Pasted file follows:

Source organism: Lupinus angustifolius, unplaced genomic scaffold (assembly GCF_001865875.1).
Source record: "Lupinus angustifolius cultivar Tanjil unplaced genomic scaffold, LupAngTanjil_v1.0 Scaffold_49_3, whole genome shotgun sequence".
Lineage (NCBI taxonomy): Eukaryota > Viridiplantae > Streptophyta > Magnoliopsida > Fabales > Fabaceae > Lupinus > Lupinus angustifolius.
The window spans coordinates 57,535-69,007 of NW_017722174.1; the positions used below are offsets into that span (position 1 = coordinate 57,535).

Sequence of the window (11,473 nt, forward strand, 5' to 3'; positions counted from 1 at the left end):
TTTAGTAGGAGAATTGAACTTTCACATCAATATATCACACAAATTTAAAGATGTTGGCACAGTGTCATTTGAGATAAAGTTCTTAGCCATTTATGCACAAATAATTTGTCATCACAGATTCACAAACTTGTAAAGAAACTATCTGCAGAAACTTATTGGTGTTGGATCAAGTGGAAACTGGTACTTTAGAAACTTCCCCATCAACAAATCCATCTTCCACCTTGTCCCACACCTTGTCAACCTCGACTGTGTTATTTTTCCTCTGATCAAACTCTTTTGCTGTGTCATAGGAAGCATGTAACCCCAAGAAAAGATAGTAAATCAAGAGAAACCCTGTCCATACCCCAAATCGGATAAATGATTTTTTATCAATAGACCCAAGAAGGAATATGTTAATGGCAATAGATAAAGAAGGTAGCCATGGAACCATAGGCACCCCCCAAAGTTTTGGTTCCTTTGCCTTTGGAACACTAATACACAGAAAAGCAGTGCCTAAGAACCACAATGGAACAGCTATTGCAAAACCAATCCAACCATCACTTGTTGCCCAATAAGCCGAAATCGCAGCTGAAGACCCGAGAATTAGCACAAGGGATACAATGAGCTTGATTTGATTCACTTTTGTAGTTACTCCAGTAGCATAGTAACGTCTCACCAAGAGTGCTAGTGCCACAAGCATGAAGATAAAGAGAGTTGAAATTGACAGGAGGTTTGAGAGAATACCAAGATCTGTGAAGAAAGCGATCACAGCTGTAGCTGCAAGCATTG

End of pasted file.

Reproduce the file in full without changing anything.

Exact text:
Source organism: Lupinus angustifolius, unplaced genomic scaffold (assembly GCF_001865875.1).
Source record: "Lupinus angustifolius cultivar Tanjil unplaced genomic scaffold, LupAngTanjil_v1.0 Scaffold_49_3, whole genome shotgun sequence".
Lineage (NCBI taxonomy): Eukaryota > Viridiplantae > Streptophyta > Magnoliopsida > Fabales > Fabaceae > Lupinus > Lupinus angustifolius.
The window spans coordinates 57,535-69,007 of NW_017722174.1; the positions used below are offsets into that span (position 1 = coordinate 57,535).

Sequence of the window (11,473 nt, forward strand, 5' to 3'; positions counted from 1 at the left end):
TTTAGTAGGAGAATTGAACTTTCACATCAATATATCACACAAATTTAAAGATGTTGGCACAGTGTCATTTGAGATAAAGTTCTTAGCCATTTATGCACAAATAATTTGTCATCACAGATTCACAAACTTGTAAAGAAACTATCTGCAGAAACTTATTGGTGTTGGATCAAGTGGAAACTGGTACTTTAGAAACTTCCCCATCAACAAATCCATCTTCCACCTTGTCCCACACCTTGTCAACCTCGACTGTGTTATTTTTCCTCTGATCAAACTCTTTTGCTGTGTCATAGGAAGCATGTAACCCCAAGAAAAGATAGTAAATCAAGAGAAACCCTGTCCATACCCCAAATCGGATAAATGATTTTTTATCAATAGACCCAAGAAGGAATATGTTAATGGCAATAGATAAAGAAGGTAGCCATGGAACCATAGGCACCCCCCAAAGTTTTGGTTCCTTTGCCTTTGGAACACTAATACACAGAAAAGCAGTGCCTAAGAACCACAATGGAACAGCTATTGCAAAACCAATCCAACCATCACTTGTTGCCCAATAAGCCGAAATCGCAGCTGAAGACCCGAGAATTAGCACAAGGGATACAATGAGCTTGATTTGATTCACTTTTGTAGTTACTCCAGTAGCATAGTAACGTCTCACCAAGAGTGCTAGTGCCACAAGCATGAAGATAAAGAGAGTTGAAATTGACAGGAGGTTTGAGAGAATACCAAGATCTGTGAAGAAAGCGATCACAGCTGTAGCTGCAAGCATTG